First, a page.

Grain Focusers: Is searching for a higher power better? : LUSENET : B&W Photo - Printing & Finishing : One Thread

I'm one of those weenies making 8x10 prints from 35mm TMX. Grain is, alas, difficult to actually focus on at this scale with my wimpy 8x or so focuser, covered as it is with rust & fungus.

I'm likely to attempt buying (and using) a 25x magnifier (microsight I think) for enlarging. Any one use such a high mag focuser?

BTW, I'm aware of the issues with focusers and VC paper, but since the alternative is not using one and that's failed me in the past, I'll have to live with it.

-- John O'Connell (, May 12, 2001


Hi - no help here...but your Q brings up one of my own: I am not aware of the issues with focusers and VC paper - can someone enlighten me?

Also - I have used a grain focuser with 35mm 8 x 10 up till now. I have recently switched to medium format and find that I can't see the grain as well as before. Is this because it is less noticeable in this format or because I need to step up to a higher power ?

-- KL Vance (, May 12, 2001.

Hi, both of you, T-max in large-format is much more difficult to focus and it's still possible with regular magnifier. So a new piece, with clean glasses, might work fine for smaller formats. The chromatic focusing problem with VC paper, when viewing, green and blue light won't focus at the same plane, will probably don't bother anyone at this small magnification (8x10' print), mainly if one follows the common advice of stopping down a bit, uses regular lightning sources and lenses free from obvious chromatic aberrations. So, a little practice and good alignment are well enough for perfect focusing, no matter which film or format. Good work.

Cesar B.

-- Cesar Barreto (, May 12, 2001.

The Microsight focuser gives an unambiguous focus quickly. I use it before putting in the VC filter most of the time, although I see no focus change after the filter goes in. I can focus well enough without any magnification, but it takes longer and is not as certain.

-- Keith Nichols (, May 12, 2001.

I use a Micromega magnifier..I think it's now sold as a Peak or something or's around 25x-30x or so, and I still often have to find an edge to focus on because the grain just isn't big enough. But it does help.

-- John Hicks (, May 13, 2001.

What 'issues' with VC and grain magnifiers? Is this the mythical colour/focus shift that only Ctein can see?
Anyway, I'd recommend getting a long reach or jumbo grain magnifier, such as the Skoponet, or Paterson Major. I've no idea what magnification they're supposed to be, but they work just fine with any film.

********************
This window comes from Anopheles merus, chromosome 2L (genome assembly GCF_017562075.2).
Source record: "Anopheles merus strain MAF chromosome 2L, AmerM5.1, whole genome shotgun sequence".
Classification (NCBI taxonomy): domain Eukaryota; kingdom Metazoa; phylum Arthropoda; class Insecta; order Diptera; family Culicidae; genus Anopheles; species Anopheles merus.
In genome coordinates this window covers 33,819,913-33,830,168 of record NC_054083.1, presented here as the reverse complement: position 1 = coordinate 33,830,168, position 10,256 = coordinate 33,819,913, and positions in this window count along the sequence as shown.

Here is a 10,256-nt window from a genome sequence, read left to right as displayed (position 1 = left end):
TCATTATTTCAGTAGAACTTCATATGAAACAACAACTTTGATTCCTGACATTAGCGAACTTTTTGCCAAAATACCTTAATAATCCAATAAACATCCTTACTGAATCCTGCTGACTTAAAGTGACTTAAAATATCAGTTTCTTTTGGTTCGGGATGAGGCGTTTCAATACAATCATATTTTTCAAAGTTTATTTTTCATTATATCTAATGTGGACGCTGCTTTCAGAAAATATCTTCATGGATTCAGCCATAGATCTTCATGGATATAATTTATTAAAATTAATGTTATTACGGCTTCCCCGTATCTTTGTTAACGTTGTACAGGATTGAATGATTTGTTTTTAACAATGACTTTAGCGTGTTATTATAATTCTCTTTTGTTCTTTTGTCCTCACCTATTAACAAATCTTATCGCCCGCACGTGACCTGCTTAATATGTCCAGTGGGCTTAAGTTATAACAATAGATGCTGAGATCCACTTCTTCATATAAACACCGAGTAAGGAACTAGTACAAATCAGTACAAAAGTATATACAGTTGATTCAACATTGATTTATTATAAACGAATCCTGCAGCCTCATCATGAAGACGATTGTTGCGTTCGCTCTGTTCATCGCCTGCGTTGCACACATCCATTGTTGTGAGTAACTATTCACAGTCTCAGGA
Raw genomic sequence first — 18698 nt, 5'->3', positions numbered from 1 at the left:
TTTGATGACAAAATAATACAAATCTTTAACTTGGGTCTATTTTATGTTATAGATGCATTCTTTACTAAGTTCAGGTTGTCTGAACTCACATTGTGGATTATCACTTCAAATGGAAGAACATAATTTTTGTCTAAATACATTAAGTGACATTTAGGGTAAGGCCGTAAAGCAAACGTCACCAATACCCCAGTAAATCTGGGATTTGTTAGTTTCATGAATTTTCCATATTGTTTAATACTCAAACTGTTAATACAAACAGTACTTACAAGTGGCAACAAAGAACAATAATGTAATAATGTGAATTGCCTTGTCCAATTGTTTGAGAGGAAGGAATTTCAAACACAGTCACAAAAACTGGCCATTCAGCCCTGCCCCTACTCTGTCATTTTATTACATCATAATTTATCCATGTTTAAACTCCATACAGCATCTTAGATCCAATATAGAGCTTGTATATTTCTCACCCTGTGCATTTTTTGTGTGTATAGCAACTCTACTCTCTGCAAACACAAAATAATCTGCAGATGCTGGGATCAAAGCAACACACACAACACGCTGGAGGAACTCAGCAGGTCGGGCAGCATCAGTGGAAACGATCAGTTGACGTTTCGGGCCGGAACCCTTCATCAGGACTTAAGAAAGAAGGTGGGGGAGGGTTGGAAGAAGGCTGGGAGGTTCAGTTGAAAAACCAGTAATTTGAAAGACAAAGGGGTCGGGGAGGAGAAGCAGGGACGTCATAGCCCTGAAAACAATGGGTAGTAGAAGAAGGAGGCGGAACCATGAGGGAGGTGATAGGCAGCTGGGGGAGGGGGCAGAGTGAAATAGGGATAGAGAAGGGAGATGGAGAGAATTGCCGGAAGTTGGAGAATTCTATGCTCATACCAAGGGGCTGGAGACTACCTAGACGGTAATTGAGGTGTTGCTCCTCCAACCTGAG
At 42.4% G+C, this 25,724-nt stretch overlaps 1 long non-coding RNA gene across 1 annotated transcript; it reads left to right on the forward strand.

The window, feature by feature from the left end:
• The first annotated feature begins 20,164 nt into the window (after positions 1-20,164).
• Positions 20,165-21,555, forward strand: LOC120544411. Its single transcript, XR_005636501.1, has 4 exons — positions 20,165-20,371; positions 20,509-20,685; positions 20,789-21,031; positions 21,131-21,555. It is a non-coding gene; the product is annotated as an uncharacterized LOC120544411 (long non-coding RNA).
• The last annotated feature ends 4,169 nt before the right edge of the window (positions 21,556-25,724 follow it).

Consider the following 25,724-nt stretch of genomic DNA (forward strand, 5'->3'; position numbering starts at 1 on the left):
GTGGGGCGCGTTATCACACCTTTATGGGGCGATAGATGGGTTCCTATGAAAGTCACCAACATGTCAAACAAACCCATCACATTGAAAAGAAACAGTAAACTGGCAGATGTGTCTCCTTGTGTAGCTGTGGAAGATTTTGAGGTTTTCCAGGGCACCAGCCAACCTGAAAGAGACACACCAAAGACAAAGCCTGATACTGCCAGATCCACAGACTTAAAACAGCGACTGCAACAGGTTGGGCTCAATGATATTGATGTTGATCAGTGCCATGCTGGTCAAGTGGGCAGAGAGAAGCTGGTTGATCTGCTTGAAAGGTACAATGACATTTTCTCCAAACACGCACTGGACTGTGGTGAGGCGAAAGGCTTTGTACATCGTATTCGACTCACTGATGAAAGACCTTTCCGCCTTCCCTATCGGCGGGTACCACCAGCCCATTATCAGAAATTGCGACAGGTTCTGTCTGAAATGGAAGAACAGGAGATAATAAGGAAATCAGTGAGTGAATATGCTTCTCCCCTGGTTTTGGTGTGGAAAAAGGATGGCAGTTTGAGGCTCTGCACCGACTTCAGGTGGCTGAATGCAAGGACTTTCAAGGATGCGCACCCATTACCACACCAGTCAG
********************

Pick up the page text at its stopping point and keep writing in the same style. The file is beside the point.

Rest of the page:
-- Pete Andrews (, May 14, 2001.

The Peak (formerly Micromega) No. 1 focuser works just fine for me on an 8x10 enlargement from 4x5, Agfapan 100 or Tri-X, a 2x enlargement. Grain pattern is clearly visible in the magnifier. I should think you wouldn't have any problem with 8x10 from 35mm using this device. Expensive, but you only live once and why make prints that aren't as sharp as you want? It has a 10x enlargement ratio.

Suggest focusing using full white light rather than using the blue filter. Whether or not the blue filter contributes to the mis- focussing that Pete alludes to, is of not consequence to me. I just I can't see worth a d--n using the blue filter. Old eyes (presbyopia).

And, you shouldn't disparage yourself for making 8x10 prints from 35mm. 35mm wouldn't exist if it didn't well serve a purpose for many people.

-- Charlie Strack (, May 15, 2001.

This "can't see the grain to focus" comment always confuses me... Using a Peak Microsight I may not be able to see grain, but I can still see the emulsion/image and if it's fuzzy or not.

-- Nigel Smith (, May 15, 2001.

I use the small Paterson aid and find that if I stop down about two or three stop from wide open, the grain pops out. May be a lot of reasons not to do this, but it works for me.

-- Gary Calverase (, May 23, 2001.

Slightly off track but I manage better using a basic Patterson than the higher powered 'Scoponet' (Now Durst).More importantly calibrate the magnifier for your eyesight (With or without glasses)with the utmost care. Use 2 magnifiers and double check before every exposure, I use full aperture and no filter - this doesn't seem to shift when I stop down. I do need to home in on an area of contrast change to hit it right every time! Rcommend Barry Thorntons book 'Edge of Darkness ISBN 1-902538-09-9

-- David Wallbank (, May 25, 2001.

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